According to HealthLine.com, veganism is a way of living that attempts to exclude all forms of animal exploitation and cruelty – be it from food, clothing or any other purpose.
As the High Holy Days approach, many Jews will find themselves at the dinner table, especially for Rosh Hashanah, enjoying items like apples and honey, brisket, challah and chicken.
For those considering a plant-based diet, a menu featuring many animal products could leave them feeling hungry. But, there are many different vegan substitutes out there.
Jeffrey Spitz Cohan, executive director of Jewish Veg in Pittsburgh, which partners with Columbus Veg Community; Laura Ross, owner of Cleveland Vegan in Lakewood; and Sunny Simon, vice president and board member of Cleveland Vegan Society in Cleveland, said Jews should consider vegan options at the Rosh Hashanah table.
Cohan said veganism just “makes sense” for observant Jews.
“For one thing, it’s almost imperative now for Jews to transition to plant-based diets based on the Torah and what is happening in animal agriculture,” he explained.
He said this is derived from three concepts.
“First, a plant-based diet is ideal as expressed in the creation story,” Cohan said. “Second, while we were permitted to eat meat as Jews, it was done as a concession with lots of restrictions. The initial permission was given to use at a time where we were at our lowest spiritual state. Third, with the practices of modern agriculture causing so much suffering, the Torah mandate that prevents animal suffering is violated.”
Simon said when gathering for Rosh Hashanah dinners, it’s important to reflect not only where the food comes from but the impact animal products have on the environment and global climate change.
“It’s a global impact on all of humanity, so when we gather for holidays such as this and talk about the values we embrace in family, community and culture,” she said. “Part of that discussion, I hope, would be about what we can do to have a more compassionate and sustainable way to live.”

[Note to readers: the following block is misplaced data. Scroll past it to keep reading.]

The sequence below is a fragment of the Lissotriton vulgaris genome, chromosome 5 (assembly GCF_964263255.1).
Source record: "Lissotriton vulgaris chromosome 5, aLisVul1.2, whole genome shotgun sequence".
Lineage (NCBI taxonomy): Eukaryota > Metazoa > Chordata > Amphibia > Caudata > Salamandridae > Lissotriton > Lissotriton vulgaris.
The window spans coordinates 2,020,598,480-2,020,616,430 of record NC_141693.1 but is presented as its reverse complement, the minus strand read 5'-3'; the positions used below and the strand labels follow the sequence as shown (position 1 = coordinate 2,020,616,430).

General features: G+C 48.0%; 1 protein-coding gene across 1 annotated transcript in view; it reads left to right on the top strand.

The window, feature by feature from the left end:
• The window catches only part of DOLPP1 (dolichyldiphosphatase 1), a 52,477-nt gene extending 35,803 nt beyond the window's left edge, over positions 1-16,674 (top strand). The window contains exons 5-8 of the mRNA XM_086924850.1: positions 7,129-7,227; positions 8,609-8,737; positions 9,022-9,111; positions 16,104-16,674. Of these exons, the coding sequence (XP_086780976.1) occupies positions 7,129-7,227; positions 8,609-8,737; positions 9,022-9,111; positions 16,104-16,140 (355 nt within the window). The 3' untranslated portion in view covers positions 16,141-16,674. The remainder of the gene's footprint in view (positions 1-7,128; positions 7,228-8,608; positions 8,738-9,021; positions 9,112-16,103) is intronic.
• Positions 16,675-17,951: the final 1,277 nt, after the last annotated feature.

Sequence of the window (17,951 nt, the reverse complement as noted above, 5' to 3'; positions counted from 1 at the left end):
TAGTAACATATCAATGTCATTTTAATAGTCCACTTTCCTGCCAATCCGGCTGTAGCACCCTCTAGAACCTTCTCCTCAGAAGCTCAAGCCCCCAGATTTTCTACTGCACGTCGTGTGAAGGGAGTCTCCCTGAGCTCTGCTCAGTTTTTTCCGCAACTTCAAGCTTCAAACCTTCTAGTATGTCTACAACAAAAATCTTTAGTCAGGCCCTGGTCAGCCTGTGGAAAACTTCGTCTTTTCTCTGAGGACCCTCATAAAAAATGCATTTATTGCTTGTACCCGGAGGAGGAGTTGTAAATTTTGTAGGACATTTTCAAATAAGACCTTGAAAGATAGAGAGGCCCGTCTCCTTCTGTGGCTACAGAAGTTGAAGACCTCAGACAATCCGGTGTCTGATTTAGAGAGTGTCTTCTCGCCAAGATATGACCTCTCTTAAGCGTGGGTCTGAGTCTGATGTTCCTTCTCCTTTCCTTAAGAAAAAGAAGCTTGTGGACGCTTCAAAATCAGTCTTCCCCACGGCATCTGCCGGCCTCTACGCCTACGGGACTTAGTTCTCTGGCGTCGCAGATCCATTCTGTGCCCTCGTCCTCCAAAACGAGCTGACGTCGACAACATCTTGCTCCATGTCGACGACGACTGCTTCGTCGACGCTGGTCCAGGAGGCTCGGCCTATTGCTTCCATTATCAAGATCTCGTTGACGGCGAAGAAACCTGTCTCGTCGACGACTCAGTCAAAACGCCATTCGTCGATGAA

Ross added veganism and sustainable living are rooted “in a deep appreciation of all life and our planet.”
“These views align greatly with the holidays that celebrate new beginnings, life and personal introspection, such as Rosh Hashanah,” she said.
Substitutions for traditional foods at the Rosh Hashanah table run the gamut.
“There are many vegan alternatives to the foods associated with Rosh Hashanah,” Ross stated. “Honey can be easily replaced with agave, maple syrup or apple honey. Stuffed cabbage can be easily made vegan, and I’ve done it in numerous ways. To replace brisket and stuffed liver, meat replacements such as tofu, tempeh and seitan can be store-bought or homemade.”
Cohan said another substitution for honey can be date syrup, which can be found in stores or made at home.
“You can also easily make challah without eggs, and brisket and chopped liver have easy alternatives as well,” he said. “By using seitan, which is wheat gluten, you get a similar texture to meat and you can season it the same way. With plant-based versions of traditional Jewish dishes, you don’t really have to give up anything. You just have to cook things slightly differently. And the thing with meat dishes - most of the flavors and ingredients come from plants. So, you’re not really making that big of a change.”
But when it comes to the meaning behind these traditional foods, Simon said substituting for a vegan product doesn’t mean the meaning is lost.
“I have a rule that I don’t like talking about the ‘why’ when people are eating,” she said. “So afterward, if people ask why, it’s a great discussion. And the tradition still holds. Just because you’re changing something, doesn’t mean the intention behind it is suddenly gone.”
Now, the whole dinner doesn’t have to be suddenly made vegan, especially since any abrupt diet change can be difficult. Even substituting one or two items at the Rosh Hashanah dinner makes a difference, Simon said.
“Even that little bit will make a difference,” she explained. “It is meaningful to make a change and see there is another way to be satisfied and still create a better future.”
Ross said, “Even if someone is not completely sure about veganism, replacing one or two items with vegan alternatives sets the intention for the new year while making a big impact.”